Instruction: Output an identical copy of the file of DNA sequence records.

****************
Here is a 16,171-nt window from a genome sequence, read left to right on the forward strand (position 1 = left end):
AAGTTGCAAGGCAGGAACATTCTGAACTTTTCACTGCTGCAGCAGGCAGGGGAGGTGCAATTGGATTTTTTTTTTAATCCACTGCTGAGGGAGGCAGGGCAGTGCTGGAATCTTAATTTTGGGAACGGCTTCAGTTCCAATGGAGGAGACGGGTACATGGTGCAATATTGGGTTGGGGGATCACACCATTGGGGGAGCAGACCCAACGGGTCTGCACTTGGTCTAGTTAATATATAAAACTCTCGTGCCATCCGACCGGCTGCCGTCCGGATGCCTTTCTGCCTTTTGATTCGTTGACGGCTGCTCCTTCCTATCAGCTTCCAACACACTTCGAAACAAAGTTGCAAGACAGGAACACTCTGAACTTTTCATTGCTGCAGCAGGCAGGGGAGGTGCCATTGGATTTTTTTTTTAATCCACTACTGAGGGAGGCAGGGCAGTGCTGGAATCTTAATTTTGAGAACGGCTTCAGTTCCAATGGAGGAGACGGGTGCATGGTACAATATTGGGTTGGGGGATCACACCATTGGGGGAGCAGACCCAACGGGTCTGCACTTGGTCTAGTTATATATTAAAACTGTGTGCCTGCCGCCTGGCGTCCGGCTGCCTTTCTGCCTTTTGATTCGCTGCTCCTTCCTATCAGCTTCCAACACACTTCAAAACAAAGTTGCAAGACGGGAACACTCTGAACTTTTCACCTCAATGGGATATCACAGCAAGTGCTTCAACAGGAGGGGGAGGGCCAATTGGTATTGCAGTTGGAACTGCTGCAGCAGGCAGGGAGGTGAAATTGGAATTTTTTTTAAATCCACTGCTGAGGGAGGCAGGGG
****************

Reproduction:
Here is a 16,171-nt window from a genome sequence, read left to right on the forward strand (position 1 = left end):
AAGTTGCAAGGCAGGAACATTCTGAACTTTTCACTGCTGCAGCAGGCAGGGGAGGTGCAATTGGATTTTTTTTTTAATCCACTGCTGAGGGAGGCAGGGCAGTGCTGGAATCTTAATTTTGGGAACGGCTTCAGTTCCAATGGAGGAGACGGGTACATGGTGCAATATTGGGTTGGGGGATCACACCATTGGGGGAGCAGACCCAACGGGTCTGCACTTGGTCTAGTTAATATATAAAACTCTCGTGCCATCCGACCGGCTGCCGTCCGGATGCCTTTCTGCCTTTTGATTCGTTGACGGCTGCTCCTTCCTATCAGCTTCCAACACACTTCGAAACAAAGTTGCAAGACAGGAACACTCTGAACTTTTCATTGCTGCAGCAGGCAGGGGAGGTGCCATTGGATTTTTTTTTTAATCCACTACTGAGGGAGGCAGGGCAGTGCTGGAATCTTAATTTTGAGAACGGCTTCAGTTCCAATGGAGGAGACGGGTGCATGGTACAATATTGGGTTGGGGGATCACACCATTGGGGGAGCAGACCCAACGGGTCTGCACTTGGTCTAGTTATATATTAAAACTGTGTGCCTGCCGCCTGGCGTCCGGCTGCCTTTCTGCCTTTTGATTCGCTGCTCCTTCCTATCAGCTTCCAACACACTTCAAAACAAAGTTGCAAGACGGGAACACTCTGAACTTTTCACCTCAATGGGATATCACAGCAAGTGCTTCAACAGGAGGGGGAGGGCCAATTGGTATTGCAGTTGGAACTGCTGCAGCAGGCAGGGAGGTGAAATTGGAATTTTTTTTAAATCCACTGCTGAGGGAGGCAGGGG